Thomas and William Daniell were back in Calcutta at the end of 1791. They held a lottery of their completed work. Since the Third Mysore War was in progress, the Daniells suspected that a market existed among the British for oil paintings and drawings of the areas in which the conflict was taking place, they duly visited various hill-forts on their way south, as well as the huge and richly carved temples at Madurai and Rameswaram. Once back in Madras they set off on a tour to western India. On their arrival in Bombay in March 1793 they met James Wales busy drawing the area's cave temples, he took them to Elephanta and Kanheri among other places. In September 1794 the Daniells returned to England. Over the period 1784 to 1794 William had kept a detailed diary of their travels; this is now in the British Library. After 1794 he no longer kept a diary and so we have no information in his own hand about the rest of his life; the Royal Academician, Joseph Farington, himself a landscape painter and topographical draughtsman, kept a diary from 1793 until he died in 1821.
The Daniells were close friends of Farington. John Garvey has gone through the diary and extracted glimpses of William's private life and of his artistic work; the diaries are the only written record we have of the life of William Daniell. In 1794, William and his uncle set up house at Fitzroy Square, their first priority was to publish a selection of their paintings of India. The views that were selected were made into aquatint prints, calling upon William's skills in this delicate medium; these skills were hard earned. Farington records in his diary that William had informed him that on his return to England he spent the next seven years working from six in the morning until midnight perfecting his aquatinting techniques; the Daniells’ great work on India, Oriental Scenery, was published in six parts over the period 1795–1808. It comprised a total of six uncoloured title-pages; the cost of a complete set was £210. The publication was both artistically and financially. Thirty sets were sold to the East India Company, a further order for eighteen copies was received.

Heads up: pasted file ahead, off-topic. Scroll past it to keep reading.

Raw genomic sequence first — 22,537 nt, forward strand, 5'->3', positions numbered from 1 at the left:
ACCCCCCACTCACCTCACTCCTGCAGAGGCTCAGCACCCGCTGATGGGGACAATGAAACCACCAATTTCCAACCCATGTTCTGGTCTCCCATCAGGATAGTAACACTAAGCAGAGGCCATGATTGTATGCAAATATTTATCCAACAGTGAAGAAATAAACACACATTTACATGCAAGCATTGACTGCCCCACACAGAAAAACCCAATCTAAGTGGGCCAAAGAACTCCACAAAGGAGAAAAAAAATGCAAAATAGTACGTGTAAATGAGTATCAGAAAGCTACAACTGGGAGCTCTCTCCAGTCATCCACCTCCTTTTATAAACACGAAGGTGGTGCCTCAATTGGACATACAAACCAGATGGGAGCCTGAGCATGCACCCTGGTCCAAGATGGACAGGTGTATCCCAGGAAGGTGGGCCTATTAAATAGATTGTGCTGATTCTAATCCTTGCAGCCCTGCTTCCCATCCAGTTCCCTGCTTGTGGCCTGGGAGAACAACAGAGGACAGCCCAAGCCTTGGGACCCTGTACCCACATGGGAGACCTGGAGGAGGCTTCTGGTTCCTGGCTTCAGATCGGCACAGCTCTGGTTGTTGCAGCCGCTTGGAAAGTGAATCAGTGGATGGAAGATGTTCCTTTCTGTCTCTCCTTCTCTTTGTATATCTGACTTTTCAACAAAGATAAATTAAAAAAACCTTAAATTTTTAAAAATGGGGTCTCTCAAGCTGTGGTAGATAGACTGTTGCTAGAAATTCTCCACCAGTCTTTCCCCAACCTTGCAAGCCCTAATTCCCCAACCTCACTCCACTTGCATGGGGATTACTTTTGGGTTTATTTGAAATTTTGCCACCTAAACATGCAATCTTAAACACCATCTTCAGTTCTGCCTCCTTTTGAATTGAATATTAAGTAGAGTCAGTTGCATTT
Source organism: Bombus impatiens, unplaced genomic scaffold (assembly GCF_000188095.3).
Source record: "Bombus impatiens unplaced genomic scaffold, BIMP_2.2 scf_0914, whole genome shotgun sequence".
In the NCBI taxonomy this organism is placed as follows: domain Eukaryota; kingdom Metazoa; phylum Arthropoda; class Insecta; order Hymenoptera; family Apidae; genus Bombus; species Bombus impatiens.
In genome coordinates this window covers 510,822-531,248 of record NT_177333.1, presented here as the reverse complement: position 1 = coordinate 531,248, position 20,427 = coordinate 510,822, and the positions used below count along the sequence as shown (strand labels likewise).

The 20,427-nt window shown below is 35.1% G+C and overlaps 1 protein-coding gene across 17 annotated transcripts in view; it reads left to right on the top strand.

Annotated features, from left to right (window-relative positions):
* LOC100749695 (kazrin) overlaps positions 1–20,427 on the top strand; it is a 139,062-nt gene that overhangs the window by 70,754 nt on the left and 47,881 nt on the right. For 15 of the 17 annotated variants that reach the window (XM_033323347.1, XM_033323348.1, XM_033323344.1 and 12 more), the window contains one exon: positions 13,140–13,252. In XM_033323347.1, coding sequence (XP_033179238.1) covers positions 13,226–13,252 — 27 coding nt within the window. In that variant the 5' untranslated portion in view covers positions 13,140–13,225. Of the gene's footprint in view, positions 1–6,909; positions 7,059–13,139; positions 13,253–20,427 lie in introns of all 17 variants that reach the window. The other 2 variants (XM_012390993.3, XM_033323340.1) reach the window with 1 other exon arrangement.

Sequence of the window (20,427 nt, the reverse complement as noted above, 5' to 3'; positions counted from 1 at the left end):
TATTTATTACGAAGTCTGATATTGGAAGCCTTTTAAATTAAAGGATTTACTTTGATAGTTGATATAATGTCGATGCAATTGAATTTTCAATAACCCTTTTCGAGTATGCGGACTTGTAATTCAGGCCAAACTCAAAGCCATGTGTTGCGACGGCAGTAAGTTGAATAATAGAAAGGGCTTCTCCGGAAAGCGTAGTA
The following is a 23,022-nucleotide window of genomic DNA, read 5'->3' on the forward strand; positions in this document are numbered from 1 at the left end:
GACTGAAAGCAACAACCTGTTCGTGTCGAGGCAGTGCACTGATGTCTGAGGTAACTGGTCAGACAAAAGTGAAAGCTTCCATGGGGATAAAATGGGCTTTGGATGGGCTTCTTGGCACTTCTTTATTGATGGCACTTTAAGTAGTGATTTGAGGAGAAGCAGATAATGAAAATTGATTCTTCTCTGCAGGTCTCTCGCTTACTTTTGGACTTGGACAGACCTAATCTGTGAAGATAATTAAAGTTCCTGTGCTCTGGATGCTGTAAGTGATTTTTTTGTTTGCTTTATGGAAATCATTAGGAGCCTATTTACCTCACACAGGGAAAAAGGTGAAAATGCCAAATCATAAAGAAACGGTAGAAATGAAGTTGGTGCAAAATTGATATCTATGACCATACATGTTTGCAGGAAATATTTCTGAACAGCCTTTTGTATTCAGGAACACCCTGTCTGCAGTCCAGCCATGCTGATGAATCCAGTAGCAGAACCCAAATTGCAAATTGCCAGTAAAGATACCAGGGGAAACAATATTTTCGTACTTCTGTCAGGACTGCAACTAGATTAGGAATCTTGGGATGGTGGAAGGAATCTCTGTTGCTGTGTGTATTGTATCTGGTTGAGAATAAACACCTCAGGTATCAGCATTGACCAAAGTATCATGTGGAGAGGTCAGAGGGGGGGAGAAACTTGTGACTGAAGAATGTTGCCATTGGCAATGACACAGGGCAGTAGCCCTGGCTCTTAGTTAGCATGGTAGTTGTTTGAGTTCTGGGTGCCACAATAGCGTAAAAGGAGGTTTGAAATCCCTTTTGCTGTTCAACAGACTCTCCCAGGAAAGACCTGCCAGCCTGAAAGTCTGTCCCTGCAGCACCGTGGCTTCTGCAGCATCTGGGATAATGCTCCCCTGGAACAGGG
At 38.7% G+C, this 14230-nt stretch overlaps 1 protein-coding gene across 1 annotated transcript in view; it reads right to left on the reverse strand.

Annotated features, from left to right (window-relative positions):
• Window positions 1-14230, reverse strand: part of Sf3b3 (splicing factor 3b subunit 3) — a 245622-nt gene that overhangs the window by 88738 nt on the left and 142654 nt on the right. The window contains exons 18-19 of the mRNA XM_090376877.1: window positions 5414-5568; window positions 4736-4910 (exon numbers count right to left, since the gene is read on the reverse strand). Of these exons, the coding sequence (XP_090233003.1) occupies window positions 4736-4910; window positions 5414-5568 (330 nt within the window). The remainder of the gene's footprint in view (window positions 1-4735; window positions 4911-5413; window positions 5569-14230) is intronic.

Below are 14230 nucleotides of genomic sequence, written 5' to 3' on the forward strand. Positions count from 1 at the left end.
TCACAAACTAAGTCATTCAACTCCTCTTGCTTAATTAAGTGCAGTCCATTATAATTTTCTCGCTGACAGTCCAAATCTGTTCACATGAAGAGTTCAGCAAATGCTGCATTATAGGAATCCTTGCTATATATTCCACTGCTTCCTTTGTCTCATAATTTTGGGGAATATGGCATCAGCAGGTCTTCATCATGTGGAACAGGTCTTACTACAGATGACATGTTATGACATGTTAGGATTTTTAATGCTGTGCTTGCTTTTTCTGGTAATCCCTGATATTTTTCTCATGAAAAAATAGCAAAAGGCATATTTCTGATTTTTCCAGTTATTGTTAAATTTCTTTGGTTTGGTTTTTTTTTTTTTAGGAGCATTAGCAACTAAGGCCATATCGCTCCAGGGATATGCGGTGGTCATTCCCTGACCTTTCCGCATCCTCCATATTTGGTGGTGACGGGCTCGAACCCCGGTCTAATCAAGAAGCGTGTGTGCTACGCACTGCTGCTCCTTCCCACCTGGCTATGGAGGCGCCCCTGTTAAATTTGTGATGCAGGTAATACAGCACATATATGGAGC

Thomas Sutton in his book The Daniells: Artists and Travellers, quotes a glowing tribute to the work of the Daniells from the Calcutta Monthly magazine:The execution of these drawings is indeed masterly. In looking at it, one may feel the warmth of an Indian sky, the water seems to be in actual motion and the animals and plants are studies for the naturalist. Further different versions of Indian scenes were published, details can be found in Sutton's book, together with a detailed inventory of all the artistic output of Thomas and William Daniell. Oriental Scenery took its place among such revered works as J. Stuart and N. Revett's Antiquities of Athens, Baron Denon's Voyage dans la basse et la haute Egypte and Robert Wood's Ruins of Palmyra and Ruins of Balbek, it provided an new vision of the Indian subcontinent, to influence both decorative arts and